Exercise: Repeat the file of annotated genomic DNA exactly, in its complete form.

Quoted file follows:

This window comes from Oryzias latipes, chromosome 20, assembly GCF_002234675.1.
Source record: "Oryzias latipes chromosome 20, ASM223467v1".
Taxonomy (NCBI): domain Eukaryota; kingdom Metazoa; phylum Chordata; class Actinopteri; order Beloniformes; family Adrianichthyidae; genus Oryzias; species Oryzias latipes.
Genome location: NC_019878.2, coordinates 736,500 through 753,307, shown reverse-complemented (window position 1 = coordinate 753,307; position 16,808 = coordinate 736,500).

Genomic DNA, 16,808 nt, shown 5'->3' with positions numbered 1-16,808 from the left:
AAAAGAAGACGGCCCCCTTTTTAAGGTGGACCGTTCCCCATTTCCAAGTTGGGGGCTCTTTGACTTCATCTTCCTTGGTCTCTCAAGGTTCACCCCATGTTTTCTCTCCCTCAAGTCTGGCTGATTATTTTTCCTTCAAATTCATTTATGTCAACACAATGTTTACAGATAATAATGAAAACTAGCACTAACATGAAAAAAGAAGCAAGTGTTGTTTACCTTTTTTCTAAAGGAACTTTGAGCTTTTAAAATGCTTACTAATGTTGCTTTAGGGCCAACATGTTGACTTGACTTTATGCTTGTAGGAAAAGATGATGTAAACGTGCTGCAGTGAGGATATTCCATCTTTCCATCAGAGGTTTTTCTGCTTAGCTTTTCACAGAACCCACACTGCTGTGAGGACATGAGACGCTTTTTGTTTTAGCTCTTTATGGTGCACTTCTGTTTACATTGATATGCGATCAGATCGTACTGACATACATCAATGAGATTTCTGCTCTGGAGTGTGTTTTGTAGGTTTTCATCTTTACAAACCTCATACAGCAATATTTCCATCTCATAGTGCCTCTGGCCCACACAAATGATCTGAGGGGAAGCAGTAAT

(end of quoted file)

This window comes from Oryzias latipes, chromosome 20, assembly GCF_002234675.1.
Source record: "Oryzias latipes chromosome 20, ASM223467v1".
Taxonomy (NCBI): domain Eukaryota; kingdom Metazoa; phylum Chordata; class Actinopteri; order Beloniformes; family Adrianichthyidae; genus Oryzias; species Oryzias latipes.
Genome location: NC_019878.2, coordinates 736,500 through 753,307, shown reverse-complemented (window position 1 = coordinate 753,307; position 16,808 = coordinate 736,500).

Genomic DNA, 16,808 nt, shown 5'->3' with positions numbered 1-16,808 from the left:
AAAAGAAGACGGCCCCCTTTTTAAGGTGGACCGTTCCCCATTTCCAAGTTGGGGGCTCTTTGACTTCATCTTCCTTGGTCTCTCAAGGTTCACCCCATGTTTTCTCTCCCTCAAGTCTGGCTGATTATTTTTCCTTCAAATTCATTTATGTCAACACAATGTTTACAGATAATAATGAAAACTAGCACTAACATGAAAAAAGAAGCAAGTGTTGTTTACCTTTTTTCTAAAGGAACTTTGAGCTTTTAAAATGCTTACTAATGTTGCTTTAGGGCCAACATGTTGACTTGACTTTATGCTTGTAGGAAAAGATGATGTAAACGTGCTGCAGTGAGGATATTCCATCTTTCCATCAGAGGTTTTTCTGCTTAGCTTTTCACAGAACCCACACTGCTGTGAGGACATGAGACGCTTTTTGTTTTAGCTCTTTATGGTGCACTTCTGTTTACATTGATATGCGATCAGATCGTACTGACATACATCAATGAGATTTCTGCTCTGGAGTGTGTTTTGTAGGTTTTCATCTTTACAAACCTCATACAGCAATATTTCCATCTCATAGTGCCTCTGGCCCACACAAATGATCTGAGGGGAAGCAGTAAT